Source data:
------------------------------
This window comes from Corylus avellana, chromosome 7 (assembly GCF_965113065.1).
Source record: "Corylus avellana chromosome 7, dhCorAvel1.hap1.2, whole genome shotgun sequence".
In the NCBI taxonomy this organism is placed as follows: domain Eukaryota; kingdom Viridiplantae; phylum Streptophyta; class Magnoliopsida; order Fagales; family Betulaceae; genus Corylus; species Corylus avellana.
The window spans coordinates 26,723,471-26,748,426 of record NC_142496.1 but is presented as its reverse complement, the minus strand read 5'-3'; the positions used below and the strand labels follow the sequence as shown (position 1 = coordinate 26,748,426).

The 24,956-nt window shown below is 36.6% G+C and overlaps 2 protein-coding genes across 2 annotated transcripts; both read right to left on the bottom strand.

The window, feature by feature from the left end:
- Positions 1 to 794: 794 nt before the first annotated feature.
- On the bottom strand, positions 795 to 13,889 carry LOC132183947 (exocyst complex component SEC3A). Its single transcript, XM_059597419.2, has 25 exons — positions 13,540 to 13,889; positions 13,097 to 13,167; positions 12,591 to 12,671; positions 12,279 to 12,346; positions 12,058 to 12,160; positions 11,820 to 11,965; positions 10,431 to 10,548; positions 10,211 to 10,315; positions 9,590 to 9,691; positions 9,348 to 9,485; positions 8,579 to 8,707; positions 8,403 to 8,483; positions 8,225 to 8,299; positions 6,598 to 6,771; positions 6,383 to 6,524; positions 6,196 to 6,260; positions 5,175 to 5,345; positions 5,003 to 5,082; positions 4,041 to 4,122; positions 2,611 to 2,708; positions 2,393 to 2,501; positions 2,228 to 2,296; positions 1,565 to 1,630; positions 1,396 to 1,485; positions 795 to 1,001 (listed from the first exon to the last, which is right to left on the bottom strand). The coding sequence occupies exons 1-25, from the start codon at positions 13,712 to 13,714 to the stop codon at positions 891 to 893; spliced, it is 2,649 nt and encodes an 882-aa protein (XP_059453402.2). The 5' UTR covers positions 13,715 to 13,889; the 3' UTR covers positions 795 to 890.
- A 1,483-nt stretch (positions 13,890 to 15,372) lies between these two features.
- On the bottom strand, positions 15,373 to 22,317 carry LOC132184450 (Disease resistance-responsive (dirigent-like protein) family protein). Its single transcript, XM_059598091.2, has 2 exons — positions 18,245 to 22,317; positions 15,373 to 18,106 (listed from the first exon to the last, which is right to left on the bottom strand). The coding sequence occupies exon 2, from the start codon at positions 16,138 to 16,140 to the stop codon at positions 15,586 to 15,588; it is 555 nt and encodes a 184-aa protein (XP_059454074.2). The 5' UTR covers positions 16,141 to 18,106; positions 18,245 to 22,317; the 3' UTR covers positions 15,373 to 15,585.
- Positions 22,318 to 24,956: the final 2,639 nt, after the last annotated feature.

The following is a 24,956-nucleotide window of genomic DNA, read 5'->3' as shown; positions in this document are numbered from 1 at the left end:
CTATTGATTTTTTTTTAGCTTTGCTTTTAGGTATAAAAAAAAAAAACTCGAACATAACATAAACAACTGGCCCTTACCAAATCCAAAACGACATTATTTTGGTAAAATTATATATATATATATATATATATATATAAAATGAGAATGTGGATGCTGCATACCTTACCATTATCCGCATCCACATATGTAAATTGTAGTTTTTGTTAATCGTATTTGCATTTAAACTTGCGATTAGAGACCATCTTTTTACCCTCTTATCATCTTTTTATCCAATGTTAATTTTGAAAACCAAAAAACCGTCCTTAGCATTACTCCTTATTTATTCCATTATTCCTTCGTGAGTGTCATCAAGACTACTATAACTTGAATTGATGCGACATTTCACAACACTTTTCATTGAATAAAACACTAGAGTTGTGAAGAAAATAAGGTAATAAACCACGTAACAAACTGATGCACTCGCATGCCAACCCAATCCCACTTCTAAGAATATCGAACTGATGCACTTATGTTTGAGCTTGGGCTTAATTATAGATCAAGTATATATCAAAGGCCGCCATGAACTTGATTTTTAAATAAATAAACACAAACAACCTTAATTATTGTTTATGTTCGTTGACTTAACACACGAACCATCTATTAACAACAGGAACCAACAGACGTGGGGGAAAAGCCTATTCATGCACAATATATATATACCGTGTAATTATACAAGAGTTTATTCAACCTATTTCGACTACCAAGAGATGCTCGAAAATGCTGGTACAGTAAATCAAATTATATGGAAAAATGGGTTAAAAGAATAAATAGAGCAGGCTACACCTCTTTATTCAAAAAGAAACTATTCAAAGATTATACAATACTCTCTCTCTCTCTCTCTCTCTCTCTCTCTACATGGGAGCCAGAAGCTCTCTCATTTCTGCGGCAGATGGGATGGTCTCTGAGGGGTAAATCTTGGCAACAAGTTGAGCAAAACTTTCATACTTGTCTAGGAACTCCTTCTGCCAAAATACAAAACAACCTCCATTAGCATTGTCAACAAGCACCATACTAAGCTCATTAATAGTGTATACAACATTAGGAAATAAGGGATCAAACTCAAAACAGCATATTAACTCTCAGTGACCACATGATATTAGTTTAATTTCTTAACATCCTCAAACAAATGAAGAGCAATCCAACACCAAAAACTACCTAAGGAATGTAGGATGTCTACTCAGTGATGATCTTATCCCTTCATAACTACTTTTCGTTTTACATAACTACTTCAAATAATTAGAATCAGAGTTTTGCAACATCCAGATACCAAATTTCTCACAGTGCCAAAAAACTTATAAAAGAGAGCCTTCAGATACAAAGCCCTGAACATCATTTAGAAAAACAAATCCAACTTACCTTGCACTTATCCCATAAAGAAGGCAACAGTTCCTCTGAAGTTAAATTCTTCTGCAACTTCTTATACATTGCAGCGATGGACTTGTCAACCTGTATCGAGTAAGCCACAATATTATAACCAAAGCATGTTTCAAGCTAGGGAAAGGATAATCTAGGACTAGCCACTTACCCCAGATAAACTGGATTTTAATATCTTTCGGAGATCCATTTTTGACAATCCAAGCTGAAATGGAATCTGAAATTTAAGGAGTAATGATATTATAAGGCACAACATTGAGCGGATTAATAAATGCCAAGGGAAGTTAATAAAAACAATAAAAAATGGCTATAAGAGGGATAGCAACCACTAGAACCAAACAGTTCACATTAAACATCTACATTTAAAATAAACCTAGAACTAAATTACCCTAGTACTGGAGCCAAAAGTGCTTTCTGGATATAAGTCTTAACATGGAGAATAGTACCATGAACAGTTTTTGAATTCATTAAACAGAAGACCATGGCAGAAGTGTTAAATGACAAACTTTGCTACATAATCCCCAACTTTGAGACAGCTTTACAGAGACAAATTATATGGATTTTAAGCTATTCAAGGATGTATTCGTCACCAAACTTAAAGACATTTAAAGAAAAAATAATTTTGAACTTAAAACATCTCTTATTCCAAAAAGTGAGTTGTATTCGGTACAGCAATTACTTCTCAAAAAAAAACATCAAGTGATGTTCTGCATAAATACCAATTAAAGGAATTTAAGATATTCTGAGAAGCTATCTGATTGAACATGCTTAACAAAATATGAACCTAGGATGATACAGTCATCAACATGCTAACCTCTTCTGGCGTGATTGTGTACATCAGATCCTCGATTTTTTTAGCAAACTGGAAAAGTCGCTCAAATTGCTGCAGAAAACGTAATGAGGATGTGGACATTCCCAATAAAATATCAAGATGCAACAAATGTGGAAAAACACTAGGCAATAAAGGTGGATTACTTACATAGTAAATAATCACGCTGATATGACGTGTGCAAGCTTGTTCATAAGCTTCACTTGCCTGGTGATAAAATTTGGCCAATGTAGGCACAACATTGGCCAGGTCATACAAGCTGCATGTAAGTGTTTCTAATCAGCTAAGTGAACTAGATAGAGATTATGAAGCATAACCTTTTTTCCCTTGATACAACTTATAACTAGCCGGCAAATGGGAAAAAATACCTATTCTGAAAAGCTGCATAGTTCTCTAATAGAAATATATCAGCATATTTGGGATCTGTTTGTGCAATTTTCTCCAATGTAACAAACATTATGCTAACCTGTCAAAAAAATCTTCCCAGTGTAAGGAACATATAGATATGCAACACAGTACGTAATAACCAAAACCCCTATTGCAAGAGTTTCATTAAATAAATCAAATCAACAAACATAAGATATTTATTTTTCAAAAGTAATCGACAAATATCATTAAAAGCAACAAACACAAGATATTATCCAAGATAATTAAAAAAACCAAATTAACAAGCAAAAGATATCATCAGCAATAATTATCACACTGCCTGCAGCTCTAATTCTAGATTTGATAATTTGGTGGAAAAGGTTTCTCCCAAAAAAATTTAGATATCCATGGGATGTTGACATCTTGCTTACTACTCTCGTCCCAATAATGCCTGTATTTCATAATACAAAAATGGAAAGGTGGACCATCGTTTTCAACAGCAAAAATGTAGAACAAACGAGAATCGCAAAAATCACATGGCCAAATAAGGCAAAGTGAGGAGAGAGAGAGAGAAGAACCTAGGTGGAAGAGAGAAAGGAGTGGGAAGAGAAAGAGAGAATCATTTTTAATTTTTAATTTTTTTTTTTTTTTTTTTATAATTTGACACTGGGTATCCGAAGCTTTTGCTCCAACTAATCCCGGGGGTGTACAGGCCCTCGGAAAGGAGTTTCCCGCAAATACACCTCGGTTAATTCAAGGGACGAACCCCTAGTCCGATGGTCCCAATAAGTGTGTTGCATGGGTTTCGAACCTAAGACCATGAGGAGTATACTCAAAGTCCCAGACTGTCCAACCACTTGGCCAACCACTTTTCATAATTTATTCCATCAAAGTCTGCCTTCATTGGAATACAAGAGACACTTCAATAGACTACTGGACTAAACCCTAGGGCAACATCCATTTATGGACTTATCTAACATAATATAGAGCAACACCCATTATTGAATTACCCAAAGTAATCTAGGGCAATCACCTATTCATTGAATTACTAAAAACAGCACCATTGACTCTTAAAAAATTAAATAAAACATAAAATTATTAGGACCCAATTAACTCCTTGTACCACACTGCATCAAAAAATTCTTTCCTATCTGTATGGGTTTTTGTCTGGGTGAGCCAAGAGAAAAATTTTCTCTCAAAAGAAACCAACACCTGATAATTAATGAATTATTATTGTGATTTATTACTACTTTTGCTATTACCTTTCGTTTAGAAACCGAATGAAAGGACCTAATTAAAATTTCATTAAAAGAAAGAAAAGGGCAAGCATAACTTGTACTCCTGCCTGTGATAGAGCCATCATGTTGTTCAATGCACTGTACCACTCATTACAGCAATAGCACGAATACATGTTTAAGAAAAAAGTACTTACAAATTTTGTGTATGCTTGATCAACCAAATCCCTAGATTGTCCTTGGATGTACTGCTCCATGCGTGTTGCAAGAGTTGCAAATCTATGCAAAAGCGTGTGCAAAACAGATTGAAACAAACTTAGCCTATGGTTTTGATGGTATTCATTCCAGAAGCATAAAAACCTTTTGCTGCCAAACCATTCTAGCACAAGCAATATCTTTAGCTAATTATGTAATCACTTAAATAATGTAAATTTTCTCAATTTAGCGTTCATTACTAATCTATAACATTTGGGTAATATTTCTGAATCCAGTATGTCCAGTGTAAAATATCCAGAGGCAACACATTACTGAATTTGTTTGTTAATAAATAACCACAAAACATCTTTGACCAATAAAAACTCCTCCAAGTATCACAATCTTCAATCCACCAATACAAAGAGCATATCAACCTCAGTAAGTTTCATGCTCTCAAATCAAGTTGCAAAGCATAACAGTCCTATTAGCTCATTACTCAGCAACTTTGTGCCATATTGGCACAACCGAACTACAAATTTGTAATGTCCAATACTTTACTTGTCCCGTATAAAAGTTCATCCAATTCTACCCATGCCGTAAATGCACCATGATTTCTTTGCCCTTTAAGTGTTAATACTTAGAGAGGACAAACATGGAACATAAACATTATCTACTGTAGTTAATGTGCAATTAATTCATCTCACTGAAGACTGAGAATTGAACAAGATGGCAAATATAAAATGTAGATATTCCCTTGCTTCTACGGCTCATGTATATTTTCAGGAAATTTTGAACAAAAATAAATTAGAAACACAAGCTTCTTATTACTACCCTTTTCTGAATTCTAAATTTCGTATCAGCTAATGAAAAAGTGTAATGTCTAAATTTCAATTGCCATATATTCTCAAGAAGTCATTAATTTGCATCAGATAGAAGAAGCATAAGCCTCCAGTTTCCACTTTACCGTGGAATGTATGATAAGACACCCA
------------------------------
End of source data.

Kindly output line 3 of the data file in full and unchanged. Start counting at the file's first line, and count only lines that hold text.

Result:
In the NCBI taxonomy this organism is placed as follows: domain Eukaryota; kingdom Viridiplantae; phylum Streptophyta; class Magnoliopsida; order Fagales; family Betulaceae; genus Corylus; species Corylus avellana.